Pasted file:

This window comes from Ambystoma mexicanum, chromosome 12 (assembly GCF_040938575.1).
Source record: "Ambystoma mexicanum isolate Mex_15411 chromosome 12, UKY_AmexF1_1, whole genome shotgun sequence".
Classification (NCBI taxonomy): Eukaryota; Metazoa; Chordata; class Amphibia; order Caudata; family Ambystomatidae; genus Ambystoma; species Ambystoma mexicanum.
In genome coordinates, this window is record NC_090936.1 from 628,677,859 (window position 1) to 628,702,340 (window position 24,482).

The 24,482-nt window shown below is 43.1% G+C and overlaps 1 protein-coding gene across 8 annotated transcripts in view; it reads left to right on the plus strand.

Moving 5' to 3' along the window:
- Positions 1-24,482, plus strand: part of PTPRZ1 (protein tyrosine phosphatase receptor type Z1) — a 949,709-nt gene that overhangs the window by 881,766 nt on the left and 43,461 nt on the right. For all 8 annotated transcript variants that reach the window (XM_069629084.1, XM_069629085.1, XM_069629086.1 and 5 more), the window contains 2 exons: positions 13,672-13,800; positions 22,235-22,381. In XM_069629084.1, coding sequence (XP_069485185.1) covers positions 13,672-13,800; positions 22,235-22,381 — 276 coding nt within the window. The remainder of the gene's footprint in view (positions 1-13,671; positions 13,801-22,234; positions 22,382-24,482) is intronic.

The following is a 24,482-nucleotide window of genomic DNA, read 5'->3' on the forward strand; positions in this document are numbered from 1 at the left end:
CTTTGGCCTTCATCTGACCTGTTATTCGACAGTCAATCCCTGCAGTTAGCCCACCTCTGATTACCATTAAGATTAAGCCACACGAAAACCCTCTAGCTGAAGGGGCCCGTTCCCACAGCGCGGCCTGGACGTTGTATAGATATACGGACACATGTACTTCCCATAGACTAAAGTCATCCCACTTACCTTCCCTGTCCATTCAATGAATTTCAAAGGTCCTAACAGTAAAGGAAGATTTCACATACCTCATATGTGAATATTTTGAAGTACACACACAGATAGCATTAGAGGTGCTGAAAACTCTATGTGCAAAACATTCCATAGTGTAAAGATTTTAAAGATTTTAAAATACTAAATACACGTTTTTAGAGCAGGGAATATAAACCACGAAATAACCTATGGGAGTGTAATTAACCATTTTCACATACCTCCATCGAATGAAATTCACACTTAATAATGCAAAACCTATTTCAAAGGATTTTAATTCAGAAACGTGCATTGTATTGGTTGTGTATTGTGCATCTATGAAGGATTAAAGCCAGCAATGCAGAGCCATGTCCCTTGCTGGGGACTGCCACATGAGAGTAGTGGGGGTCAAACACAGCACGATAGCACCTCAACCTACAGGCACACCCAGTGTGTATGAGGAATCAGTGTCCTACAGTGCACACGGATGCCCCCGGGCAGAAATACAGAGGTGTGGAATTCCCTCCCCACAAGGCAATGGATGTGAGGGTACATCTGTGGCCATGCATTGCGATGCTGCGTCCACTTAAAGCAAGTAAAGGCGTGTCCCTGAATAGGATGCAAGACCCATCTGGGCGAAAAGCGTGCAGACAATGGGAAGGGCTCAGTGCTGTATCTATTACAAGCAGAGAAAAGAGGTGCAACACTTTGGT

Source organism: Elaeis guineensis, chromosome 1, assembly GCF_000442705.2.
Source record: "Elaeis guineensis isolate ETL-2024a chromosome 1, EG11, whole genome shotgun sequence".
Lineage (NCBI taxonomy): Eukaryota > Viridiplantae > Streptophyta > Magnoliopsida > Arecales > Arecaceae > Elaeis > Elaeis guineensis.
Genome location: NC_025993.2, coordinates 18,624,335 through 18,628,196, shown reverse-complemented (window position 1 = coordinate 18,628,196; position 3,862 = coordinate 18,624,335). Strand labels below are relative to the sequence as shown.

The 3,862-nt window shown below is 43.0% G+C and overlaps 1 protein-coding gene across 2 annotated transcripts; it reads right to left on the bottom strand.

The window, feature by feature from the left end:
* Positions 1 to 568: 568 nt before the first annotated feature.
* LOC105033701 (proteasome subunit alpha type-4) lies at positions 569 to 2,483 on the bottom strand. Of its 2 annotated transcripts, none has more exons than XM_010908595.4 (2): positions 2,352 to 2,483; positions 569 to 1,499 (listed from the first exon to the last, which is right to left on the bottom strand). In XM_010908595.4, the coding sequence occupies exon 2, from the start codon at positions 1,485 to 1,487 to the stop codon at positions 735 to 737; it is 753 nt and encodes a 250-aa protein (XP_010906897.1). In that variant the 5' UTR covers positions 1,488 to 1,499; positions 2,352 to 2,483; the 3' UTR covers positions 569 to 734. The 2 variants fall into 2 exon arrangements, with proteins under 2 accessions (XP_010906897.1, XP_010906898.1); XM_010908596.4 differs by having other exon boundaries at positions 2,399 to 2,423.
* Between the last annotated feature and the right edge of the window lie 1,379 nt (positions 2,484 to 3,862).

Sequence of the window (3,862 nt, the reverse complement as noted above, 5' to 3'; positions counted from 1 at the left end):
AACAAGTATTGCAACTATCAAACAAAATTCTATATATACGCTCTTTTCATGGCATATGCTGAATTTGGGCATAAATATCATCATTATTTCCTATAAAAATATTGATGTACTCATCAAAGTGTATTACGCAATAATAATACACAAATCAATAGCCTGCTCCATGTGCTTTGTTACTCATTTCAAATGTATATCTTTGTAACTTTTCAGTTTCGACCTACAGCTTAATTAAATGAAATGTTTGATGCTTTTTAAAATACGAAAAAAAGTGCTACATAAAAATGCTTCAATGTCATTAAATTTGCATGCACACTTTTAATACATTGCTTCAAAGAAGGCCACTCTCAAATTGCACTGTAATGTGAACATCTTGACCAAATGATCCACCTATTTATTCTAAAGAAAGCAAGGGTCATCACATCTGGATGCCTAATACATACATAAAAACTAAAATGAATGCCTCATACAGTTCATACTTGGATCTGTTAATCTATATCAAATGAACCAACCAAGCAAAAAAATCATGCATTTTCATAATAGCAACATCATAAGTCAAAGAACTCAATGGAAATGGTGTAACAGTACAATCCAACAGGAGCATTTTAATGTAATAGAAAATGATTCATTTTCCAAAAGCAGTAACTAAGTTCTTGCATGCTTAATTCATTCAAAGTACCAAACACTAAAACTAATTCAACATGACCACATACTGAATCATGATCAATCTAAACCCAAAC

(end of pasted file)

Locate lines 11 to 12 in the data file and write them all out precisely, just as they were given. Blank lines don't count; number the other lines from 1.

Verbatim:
Source record: "Elaeis guineensis isolate ETL-2024a chromosome 1, EG11, whole genome shotgun sequence".
Lineage (NCBI taxonomy): Eukaryota > Viridiplantae > Streptophyta > Magnoliopsida > Arecales > Arecaceae > Elaeis > Elaeis guineensis.